As any other monitoring system Nagios can produce false alarms. Usually it happens when Nagios fails to get the reply from the host being monitored during some pre-defined timeout. In order to mark service as down Nagios does three checks and if all of them… Read More »Fix socket timeouts in Nagios
Nfsen is open source sensor: it accepts netflow data from multiple netflow probes (servers, routers, vpn concentrators etc) and then visualizes it into human readable form. So using Nfsen you can see traffic statistics of every network device in your network in one place (actually Nfsen provides much more features).
By default Nfsen makes it possible to see only inbound and outbound traffic statistics but no protocol breakdown or any traffic classification. In the meantime it’s always useful to know what network applications are eating the bandwidth to understand if that fits baseline or not and take necessary actions. For example, if you’re monitoring Linux server which primary task is to host some website but in Nfsen you see that it generates 90% of SSH traffic and only 10% of web traffic then it would be reasonable idea to check if somebody is trying to brute force SSH password and stop that activity. In other words it’s better to have traffic statistics classified. In this article I’ll tell you how to enable traffic classification in Nfsen.
The term “Ubuntu” hails from South Africa and is defined as “humanity or kindness”… The meaning of this word is the whole philosophy behind the operating system named after it — Ubuntu. The company of Ubuntu believes that software should be available free of charge,… Read More »A Few Reasons to Love Ubuntu [Guest Post]
Some time ago I found it pretty useful to configure Nagios monitoring system to send me a phone call in case of some critical problem. If some mission critical application goes down at night most probably you’ll miss an e-mail or sms notifying about that… Read More »Phone call as Nagios notification
Some of you may well be younger than Linux, some of you may have grown up with the OS, and some of you, more ancient ones, may well remember thinking that this stuff is going to ‘blow the bloody doors off’ as Michael Caine put… Read More »Linus Torvalds — The Facts You Didn’t Know
The Implementing Cisco IP Routing (CCNP Route 642-902). Materials for efficient preparation to the exam.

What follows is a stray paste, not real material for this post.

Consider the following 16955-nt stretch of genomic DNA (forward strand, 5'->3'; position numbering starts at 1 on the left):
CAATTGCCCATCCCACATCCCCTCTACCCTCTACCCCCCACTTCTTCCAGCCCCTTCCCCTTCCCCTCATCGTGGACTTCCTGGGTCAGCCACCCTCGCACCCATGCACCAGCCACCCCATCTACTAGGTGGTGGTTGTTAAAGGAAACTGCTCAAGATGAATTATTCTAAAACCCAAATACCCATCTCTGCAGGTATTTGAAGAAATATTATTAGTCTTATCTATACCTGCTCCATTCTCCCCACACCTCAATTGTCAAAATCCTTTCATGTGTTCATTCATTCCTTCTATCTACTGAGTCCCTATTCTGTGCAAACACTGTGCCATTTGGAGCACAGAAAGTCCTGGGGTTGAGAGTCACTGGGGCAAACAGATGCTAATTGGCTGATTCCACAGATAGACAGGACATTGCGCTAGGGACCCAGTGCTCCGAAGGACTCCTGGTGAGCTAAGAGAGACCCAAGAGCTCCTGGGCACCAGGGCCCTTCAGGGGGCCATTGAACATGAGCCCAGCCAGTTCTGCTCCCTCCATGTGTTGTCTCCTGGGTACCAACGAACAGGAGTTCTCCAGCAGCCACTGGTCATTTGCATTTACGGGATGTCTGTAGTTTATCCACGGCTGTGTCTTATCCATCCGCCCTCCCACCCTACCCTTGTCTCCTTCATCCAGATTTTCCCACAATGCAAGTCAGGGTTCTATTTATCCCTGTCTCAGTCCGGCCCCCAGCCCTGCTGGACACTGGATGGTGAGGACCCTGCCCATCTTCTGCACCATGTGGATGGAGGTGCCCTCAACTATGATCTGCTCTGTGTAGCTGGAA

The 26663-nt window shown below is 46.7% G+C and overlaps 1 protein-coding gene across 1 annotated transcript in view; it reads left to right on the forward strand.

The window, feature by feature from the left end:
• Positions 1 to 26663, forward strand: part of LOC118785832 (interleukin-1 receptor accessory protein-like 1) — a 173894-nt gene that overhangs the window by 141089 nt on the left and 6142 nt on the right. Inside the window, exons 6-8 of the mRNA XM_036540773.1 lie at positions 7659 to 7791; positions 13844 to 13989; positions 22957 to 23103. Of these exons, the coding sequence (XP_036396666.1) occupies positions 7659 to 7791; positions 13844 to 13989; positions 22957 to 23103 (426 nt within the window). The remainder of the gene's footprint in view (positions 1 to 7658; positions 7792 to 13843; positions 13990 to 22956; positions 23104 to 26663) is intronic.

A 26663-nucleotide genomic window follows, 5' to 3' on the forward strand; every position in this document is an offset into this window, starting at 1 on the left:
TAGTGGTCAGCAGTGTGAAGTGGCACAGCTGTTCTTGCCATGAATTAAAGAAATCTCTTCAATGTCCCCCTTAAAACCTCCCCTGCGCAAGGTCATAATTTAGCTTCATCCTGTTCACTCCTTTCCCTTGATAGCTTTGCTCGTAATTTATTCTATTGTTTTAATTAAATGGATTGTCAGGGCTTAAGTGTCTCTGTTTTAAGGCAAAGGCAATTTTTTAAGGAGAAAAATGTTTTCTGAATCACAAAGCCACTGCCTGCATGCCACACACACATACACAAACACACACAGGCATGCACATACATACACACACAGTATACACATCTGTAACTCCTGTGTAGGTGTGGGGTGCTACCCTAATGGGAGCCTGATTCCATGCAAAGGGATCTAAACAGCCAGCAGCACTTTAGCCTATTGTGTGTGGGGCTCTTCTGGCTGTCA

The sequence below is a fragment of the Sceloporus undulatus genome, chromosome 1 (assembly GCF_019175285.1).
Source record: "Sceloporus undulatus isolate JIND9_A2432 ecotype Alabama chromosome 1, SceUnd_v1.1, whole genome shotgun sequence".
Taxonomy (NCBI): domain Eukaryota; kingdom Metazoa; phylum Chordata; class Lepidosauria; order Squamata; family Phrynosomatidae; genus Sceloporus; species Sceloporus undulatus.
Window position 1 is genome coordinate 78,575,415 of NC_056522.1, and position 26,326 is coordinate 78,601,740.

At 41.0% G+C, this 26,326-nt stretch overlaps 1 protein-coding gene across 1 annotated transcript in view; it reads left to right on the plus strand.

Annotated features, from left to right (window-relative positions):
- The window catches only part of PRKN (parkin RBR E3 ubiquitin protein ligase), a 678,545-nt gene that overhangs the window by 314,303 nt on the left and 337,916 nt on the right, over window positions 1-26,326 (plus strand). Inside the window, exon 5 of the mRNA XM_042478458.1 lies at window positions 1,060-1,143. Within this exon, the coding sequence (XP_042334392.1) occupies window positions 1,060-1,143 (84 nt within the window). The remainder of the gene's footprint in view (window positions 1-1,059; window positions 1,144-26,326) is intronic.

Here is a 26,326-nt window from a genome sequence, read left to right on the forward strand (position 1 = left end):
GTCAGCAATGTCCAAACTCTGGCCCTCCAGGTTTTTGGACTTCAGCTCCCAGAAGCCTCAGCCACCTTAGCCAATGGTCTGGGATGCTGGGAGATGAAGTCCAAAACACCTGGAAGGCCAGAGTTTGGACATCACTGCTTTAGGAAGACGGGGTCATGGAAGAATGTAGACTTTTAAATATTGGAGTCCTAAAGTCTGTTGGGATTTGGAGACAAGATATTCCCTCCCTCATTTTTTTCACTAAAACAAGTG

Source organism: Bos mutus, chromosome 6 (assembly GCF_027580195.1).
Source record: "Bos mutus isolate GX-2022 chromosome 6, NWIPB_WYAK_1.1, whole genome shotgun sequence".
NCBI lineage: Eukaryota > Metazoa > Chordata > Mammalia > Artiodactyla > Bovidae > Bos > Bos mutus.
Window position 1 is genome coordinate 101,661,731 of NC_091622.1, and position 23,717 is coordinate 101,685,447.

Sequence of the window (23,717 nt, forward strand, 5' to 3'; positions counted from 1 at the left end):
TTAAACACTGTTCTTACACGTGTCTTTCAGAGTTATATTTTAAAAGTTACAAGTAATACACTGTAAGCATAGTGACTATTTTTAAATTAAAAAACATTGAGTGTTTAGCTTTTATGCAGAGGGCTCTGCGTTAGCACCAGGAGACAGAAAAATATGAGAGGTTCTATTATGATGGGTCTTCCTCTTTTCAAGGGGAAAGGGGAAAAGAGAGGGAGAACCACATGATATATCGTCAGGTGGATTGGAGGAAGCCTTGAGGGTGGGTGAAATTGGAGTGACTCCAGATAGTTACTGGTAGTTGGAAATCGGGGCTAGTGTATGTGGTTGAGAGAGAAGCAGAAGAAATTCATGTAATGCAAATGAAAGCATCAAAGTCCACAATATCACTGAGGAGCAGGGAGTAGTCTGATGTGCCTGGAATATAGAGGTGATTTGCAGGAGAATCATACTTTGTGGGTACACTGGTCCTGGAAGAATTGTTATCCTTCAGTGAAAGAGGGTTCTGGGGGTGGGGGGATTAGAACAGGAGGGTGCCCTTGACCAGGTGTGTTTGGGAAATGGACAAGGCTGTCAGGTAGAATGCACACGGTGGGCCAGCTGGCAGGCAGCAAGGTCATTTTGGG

A few days ago I have successfully passed 642-902 exam (CCNP ROUTE v6) and would like to share the list of materials I have been using to prepare to that exam. To get prepared I was using official Cisco Press training resourses, lab simulations and… Read More »The Implementing Cisco IP Routing (CCNP Route 642-902). Materials for efficient preparation to the exam.
There is Cisco router of 7200 series with 4 FastEthernet interfaces (FE) and 2 serial ports. It should act as load balancer and failover for LAN connected to it via one FE 1/0 interface while two identical Internet connections are going to FE 0/0 and… Read More »Cisco Load Balancing with Failover setup example
Using nfsen it is possible to view IP traffic statistics on Linux interfaces including the graphs showing data sent and received (see the screenshot to the right) as well as historical information about all data transfers. So after you’ve configured nfsen and nfdump to monitor… Read More »Install nfdump and nfsen netflow tools in Linux
By default an average Linux distribution allows applications to use the following TCP port range for outgoing connections: 32,786-65,536. That’s why your system can handle up to 28,232 TCP sessions at time. Notice, this is more than enough if your Linux system is installed on… Read More »Quick Tip: Increase port range available for applications
Today I’d like to describe setup of sendmail that allows to establish receiving of e-mails for certain domain and sort incoming messages between virtual users. Those users must be able to fetch received e-mails via POP3 or IMAP protocols with or without TLS encryption. The… Read More »Sendmail for virtual users with procmail, spamassassin and dovecot